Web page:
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Yoon, first lady receive ceremonial welcome from King Charles III, Queen Camilla

Nov. 22, 2023 - 08:14 By Yonhap

South Korean President Yoon Suk Yeol (2nd from left) and his wife Kim Keon Hee (left), alongside King Charles III (3rd from left) and Queen Camilla (4th from left), attend a welcome ceremony for the South Korean leader at Horse Guards Parade in London on Tuesday, during his state visit to Britain to celebrate 140 years of diplomatic relations. (Yonhap)

LONDON -- South Korean President Yoon Suk Yeol and first lady Kim Keon Hee received a ceremonial welcome from King Charles III and Queen Camilla as they began their state visit to Britain on Tuesday.

The ceremony began with Prince William and his wife, Kate Middleton, arriving at Yoon and Kim's hotel in London to travel with them to Horse Guards Parade, where the official welcome took place amid a 41-gun salute and an inspection of the Guard of Honor.

The King and Queen greeted the president and the first lady at the Royal Pavilion on Horse Guards Parade, before King Charles introduced palace and government officials to Yoon.

Yoon could also be seen shaking hands and exchanging greetings with British Prime Minister Rishi Sunak.

Yoon and the first lady are Britain's first state guests since the king's coronation in May. Their visit marks the 140th anniversary of diplomatic relations between the two countries.

The ceremony was followed by a carriage procession to Buckingham Palace.

Yoon and King Charles rode in a golden carriage along The Mall, joined only by their interpreters.

Kim and Queen Camilla rode in a carriage behind them, followed by five more carriages carrying Prince William and his wife, as well as the president's entourage.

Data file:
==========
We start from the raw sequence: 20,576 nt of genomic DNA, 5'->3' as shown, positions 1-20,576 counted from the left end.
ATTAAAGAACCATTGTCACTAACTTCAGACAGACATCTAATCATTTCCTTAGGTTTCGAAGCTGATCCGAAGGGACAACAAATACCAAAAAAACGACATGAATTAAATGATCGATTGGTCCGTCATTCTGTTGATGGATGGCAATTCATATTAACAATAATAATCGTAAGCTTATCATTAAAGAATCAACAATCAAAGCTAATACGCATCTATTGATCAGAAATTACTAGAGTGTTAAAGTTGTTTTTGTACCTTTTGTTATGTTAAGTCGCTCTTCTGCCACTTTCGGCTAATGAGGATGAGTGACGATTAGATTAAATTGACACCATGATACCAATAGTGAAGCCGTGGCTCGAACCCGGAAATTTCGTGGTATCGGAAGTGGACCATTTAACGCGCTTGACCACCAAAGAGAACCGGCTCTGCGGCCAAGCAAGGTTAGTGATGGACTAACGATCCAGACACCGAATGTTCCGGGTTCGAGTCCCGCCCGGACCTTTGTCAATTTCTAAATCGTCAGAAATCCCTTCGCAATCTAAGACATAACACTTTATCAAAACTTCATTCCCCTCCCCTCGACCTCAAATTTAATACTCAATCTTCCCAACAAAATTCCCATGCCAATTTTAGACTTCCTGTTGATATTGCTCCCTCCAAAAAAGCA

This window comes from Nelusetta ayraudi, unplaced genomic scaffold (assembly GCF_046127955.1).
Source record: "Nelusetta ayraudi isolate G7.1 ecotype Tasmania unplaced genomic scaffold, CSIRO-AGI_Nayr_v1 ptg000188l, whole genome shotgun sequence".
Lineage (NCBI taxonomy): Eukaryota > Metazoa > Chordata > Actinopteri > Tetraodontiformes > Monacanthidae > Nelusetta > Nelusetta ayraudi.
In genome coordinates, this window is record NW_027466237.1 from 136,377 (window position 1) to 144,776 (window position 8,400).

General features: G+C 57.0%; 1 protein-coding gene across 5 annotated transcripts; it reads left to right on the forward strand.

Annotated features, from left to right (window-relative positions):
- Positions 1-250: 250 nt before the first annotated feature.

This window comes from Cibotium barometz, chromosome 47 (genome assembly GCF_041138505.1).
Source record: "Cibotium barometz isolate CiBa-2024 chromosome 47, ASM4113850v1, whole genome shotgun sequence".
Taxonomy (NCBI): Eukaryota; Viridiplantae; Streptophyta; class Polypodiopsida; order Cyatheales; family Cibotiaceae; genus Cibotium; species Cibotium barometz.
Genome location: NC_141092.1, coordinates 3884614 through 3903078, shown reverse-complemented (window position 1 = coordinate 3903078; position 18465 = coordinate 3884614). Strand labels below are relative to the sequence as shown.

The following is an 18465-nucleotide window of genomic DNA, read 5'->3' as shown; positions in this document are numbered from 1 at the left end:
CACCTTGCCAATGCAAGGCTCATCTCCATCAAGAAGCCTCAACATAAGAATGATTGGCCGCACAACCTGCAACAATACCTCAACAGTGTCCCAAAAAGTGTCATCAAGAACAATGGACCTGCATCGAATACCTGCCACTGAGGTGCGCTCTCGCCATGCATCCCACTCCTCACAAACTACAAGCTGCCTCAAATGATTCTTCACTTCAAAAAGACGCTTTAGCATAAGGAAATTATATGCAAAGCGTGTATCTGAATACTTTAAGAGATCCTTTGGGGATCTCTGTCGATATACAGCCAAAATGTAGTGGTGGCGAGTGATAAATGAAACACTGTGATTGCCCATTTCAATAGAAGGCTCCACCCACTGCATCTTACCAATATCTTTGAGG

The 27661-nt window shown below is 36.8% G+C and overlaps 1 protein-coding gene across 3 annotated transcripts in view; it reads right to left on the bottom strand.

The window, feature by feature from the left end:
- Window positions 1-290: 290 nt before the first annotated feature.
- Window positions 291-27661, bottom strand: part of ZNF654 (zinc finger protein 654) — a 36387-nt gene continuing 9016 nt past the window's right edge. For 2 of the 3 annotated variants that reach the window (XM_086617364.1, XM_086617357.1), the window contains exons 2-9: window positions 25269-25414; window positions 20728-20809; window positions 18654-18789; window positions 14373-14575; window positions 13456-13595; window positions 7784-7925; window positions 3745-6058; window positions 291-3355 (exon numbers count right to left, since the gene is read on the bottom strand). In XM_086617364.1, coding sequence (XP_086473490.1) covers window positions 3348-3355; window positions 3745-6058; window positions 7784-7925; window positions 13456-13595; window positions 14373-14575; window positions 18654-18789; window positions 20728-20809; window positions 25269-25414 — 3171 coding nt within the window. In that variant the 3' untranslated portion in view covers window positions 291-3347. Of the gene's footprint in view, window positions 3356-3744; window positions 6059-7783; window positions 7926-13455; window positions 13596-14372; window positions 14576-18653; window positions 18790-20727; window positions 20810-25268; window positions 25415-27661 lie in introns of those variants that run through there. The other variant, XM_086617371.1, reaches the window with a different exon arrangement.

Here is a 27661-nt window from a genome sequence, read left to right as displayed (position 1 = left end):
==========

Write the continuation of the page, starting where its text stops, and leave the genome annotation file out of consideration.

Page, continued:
The road to Buckingham Palace was lined with South Korean and British national flags, while people gathered on the sides to watch the royal event.

At the palace, King Charles hosted a private lunch for Yoon and Kim, which was attended by around 50 people.

Yoon noted that South Korea and Britain are "blood allies" who fought together during the 1950-53 Korean War, and that Britain was the second-largest sending state after the United States, according to the presidential office.

He expressed his deep gratitude for the noble sacrifices of the British troops in defending South Korea's liberal democracy and peace.

Yoon and King Charles agreed that their countries' shared universal values are the firm foundation for the bilateral relationship and expressed their wish to strengthen cooperation not only for the development of bilateral relations but also for the promotion of freedom, peace and prosperity in the world, the presidential office said.

The luncheon was followed by an exchange of gifts and a viewing of an exhibition of items related to South Korea from the Royal Collection.

Later in the day, Yoon and the first lady laid a wreath at the Korean War Memorial in front of British veterans of the Korean War and the Duke of Gloucester, marking the 70th anniversary of the armistice that ended fighting in the conflict.

They then visited Westminster Abbey, where they laid a wreath at the Tomb of the Unknown Warrior. Yoon signed a guest book in English with the words, "Your Dedication To Freedom and Justice will be Remembered Forever."

Yoon also delivered a speech before the British parliament and met with Ed Davey, leader of the Liberal Democrats political party.

A state banquet at Buckingham Palace wrapped up the day, with more than 170 people in attendance, including Samsung Electronics Executive Chairman Lee Jae-yong and K-pop group BLACKPINK.

Both Yoon and King Charles gave speeches at the start of the banquet, exchanging lines from works by some of their countries' most revered writers.

"Korea's preservation of its sense of self, amid bewildering change, was perhaps what the poet Yun Dong-ju, who so tragically died in captivity on the very eve of Korea's liberation, anticipated when he wrote: While the wind keeps blowing/ My feet stand upon a rock/ While the river keeps flowing/ My feet stand upon a hill," the king said.

Yoon quoted Shakespeare in response: "To me, fair friend, the United Kingdom, you never can be old." (Yonhap)